Secondhand Tobacco Smoke (Environmental Tobacco Smoke)
What is secondhand tobacco smoke?
Secondhand tobacco smoke is the combination of the smoke given off by a burning tobacco product and the smoke exhaled by a smoker. It is also called environmental tobacco smoke, involuntary smoke, and passive smoke.
More than 7,000 chemicals have been identified in secondhand tobacco smoke. At least 69 of these chemicals are carcinogens, including arsenic, benzene, beryllium, chromium, and formaldehyde.
How are people exposed to secondhand smoke?
People can be exposed to secondhand smoke in homes, cars, the workplace, and public places. In the United States, the source of most secondhand smoke is from cigarettes, followed by pipes, cigars, and other tobacco products.
Which cancers are associated with secondhand smoke?
Inhaling secondhand smoke causes lung cancer in nonsmokers. Some research also suggests that secondhand smoke may increase the risk of some other cancers as well, though more research is needed on this subject.
How can exposures be reduced?
There is no safe level of exposure to secondhand smoke; even low levels of secondhand smoke can be harmful. In the United States, legislation has helped to reduce exposures. Federal law bans smoking on all domestic airline flights, nearly all flights between the United States and foreign destinations, interstate buses, and most trains. Smoking is also banned in most federally owned buildings. Many state and local governments have also passed laws prohibiting smoking in public facilities, such as schools, hospitals, and airports, as well as private workplaces, including restaurants and bars.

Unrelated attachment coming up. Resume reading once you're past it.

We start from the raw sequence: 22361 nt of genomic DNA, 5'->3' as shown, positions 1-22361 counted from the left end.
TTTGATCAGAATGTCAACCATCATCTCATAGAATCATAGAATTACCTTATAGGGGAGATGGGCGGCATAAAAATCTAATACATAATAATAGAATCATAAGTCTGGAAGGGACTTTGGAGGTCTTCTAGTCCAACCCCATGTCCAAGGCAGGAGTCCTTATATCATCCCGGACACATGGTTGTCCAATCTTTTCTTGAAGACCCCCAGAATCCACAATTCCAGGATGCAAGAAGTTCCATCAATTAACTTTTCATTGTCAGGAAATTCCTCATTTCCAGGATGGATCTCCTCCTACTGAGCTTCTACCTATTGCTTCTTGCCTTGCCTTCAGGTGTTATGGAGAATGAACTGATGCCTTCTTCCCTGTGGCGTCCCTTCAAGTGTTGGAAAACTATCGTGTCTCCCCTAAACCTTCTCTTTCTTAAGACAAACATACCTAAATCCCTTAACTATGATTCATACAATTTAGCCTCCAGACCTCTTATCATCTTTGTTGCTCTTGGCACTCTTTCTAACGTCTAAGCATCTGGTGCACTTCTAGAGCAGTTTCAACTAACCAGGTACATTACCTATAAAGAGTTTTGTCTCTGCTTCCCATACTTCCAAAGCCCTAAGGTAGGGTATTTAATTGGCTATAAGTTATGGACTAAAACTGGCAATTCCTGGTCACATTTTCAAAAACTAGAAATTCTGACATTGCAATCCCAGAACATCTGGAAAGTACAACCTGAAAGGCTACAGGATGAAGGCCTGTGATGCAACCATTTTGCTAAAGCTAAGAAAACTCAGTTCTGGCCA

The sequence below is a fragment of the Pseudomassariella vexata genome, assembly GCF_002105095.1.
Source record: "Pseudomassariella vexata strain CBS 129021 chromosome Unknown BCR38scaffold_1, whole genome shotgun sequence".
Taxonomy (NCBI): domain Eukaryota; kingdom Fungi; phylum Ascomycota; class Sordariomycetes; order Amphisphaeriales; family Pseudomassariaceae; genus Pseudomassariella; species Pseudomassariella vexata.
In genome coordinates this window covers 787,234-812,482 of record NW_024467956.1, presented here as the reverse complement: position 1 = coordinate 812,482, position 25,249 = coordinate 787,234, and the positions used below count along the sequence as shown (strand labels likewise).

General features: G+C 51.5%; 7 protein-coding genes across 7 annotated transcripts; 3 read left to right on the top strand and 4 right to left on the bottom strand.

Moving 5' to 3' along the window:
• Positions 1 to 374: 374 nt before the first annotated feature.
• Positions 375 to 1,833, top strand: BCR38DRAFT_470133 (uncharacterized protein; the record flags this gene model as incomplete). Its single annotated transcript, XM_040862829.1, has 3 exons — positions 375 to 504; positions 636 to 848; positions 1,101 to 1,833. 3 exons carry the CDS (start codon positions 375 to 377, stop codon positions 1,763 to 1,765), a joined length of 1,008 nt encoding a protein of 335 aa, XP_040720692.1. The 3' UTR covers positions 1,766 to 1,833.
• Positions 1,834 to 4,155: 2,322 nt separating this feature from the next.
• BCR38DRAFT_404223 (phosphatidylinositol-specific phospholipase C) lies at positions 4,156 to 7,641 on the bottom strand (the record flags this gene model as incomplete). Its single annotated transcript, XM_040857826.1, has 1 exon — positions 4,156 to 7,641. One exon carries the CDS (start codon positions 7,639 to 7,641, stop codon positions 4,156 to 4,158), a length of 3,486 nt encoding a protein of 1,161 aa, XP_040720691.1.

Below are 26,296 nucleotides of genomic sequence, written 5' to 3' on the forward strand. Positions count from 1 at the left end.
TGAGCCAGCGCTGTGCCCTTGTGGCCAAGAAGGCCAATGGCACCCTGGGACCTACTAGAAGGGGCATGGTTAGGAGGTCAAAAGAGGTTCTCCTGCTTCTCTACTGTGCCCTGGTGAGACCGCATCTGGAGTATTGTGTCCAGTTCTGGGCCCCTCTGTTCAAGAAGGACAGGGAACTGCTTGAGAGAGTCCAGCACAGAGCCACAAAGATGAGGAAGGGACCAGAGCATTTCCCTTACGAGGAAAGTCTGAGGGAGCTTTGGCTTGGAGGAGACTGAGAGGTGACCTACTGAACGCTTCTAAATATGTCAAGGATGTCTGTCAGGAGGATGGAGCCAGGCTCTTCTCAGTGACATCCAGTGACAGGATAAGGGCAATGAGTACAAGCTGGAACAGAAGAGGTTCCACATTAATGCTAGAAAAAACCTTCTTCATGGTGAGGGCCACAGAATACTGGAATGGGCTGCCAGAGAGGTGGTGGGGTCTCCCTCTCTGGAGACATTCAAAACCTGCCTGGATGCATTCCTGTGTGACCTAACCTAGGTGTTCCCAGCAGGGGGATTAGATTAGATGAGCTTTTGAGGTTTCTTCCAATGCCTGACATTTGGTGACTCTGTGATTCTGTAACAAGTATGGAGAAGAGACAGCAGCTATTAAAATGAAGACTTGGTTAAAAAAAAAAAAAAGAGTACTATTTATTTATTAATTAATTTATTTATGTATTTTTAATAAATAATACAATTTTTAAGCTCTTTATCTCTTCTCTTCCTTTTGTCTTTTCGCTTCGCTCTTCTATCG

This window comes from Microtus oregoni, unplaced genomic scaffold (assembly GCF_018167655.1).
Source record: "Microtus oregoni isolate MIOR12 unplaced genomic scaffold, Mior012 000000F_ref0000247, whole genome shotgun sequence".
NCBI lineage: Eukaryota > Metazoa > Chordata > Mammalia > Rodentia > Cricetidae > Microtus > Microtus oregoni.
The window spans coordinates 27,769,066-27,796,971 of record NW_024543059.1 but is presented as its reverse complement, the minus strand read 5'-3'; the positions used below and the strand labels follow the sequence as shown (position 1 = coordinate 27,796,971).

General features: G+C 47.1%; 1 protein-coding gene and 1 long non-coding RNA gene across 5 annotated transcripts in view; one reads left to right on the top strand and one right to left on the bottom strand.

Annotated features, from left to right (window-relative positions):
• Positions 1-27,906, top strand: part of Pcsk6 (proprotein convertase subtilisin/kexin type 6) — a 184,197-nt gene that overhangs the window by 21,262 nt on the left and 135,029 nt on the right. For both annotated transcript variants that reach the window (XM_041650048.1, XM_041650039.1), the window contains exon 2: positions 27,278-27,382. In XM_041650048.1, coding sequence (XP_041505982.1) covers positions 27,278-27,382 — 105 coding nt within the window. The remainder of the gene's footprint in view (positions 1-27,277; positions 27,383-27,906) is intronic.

Internationally, a growing number of nations require all workplaces, including bars and restaurants, to be smoke free.
- National Toxicology Program. Tobacco-Related Exposures, Report on Carcinogens, Thirteenth Edition. Triangle Park, NC: National Institute of Environmental Health and Safety, 2014. Also available online. Last accessed December 12, 2014.
- Office on Smoking and Health. Secondhand Smoke Facts. Atlanta, GA: U.S. Centers for Disease Control and Prevention, 2014. Available online. Last accessed December 18, 2014.
- U.S. Department of Health and Human Services. The Health Consequences of Involuntary Exposure to Tobacco Smoke: A Report of the Surgeon General. Rockville, MD: U.S. Department of Health and Human Services, Centers for Disease Control and Prevention, Coordinating Center for Health Promotion, National Center for Chronic Disease Prevention and Health Promotion, Office on Smoking and Health, 2006.
- U.S. Department of Health and Human Services. The Health Consequences of Smoking—50 Years of Progress: A Report of the Surgeon General. Atlanta: U.S. Department of Health and Human Services, Centers for Disease Control and Prevention, National Center for Chronic Disease Prevention and Health Promotion, Office on Smoking and Health, 2014.